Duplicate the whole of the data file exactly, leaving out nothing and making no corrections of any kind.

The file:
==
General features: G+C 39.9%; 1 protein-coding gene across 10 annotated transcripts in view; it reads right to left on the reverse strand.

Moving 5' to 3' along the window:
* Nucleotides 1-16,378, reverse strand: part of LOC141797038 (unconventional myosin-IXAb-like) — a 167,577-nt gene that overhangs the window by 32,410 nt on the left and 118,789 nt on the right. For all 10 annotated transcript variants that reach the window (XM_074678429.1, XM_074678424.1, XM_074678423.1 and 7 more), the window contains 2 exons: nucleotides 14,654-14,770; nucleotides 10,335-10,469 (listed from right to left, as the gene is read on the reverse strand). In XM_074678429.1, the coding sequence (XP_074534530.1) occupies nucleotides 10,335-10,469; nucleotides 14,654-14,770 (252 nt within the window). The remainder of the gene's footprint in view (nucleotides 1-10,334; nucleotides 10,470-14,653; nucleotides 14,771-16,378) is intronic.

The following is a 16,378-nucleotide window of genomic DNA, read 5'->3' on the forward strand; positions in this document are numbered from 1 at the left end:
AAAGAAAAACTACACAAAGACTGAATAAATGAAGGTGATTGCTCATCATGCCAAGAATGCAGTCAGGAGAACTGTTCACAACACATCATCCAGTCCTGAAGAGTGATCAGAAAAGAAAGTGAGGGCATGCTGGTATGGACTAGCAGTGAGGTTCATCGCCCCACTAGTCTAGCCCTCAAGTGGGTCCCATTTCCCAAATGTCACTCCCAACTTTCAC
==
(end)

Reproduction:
General features: G+C 39.9%; 1 protein-coding gene across 10 annotated transcripts in view; it reads right to left on the reverse strand.

Moving 5' to 3' along the window:
* Nucleotides 1-16,378, reverse strand: part of LOC141797038 (unconventional myosin-IXAb-like) — a 167,577-nt gene that overhangs the window by 32,410 nt on the left and 118,789 nt on the right. For all 10 annotated transcript variants that reach the window (XM_074678429.1, XM_074678424.1, XM_074678423.1 and 7 more), the window contains 2 exons: nucleotides 14,654-14,770; nucleotides 10,335-10,469 (listed from right to left, as the gene is read on the reverse strand). In XM_074678429.1, the coding sequence (XP_074534530.1) occupies nucleotides 10,335-10,469; nucleotides 14,654-14,770 (252 nt within the window). The remainder of the gene's footprint in view (nucleotides 1-10,334; nucleotides 10,470-14,653; nucleotides 14,771-16,378) is intronic.

The following is a 16,378-nucleotide window of genomic DNA, read 5'->3' on the forward strand; positions in this document are numbered from 1 at the left end:
AAAGAAAAACTACACAAAGACTGAATAAATGAAGGTGATTGCTCATCATGCCAAGAATGCAGTCAGGAGAACTGTTCACAACACATCATCCAGTCCTGAAGAGTGATCAGAAAAGAAAGTGAGGGCATGCTGGTATGGACTAGCAGTGAGGTTCATCGCCCCACTAGTCTAGCCCTCAAGTGGGTCCCATTTCCCAAATGTCACTCCCAACTTTCAC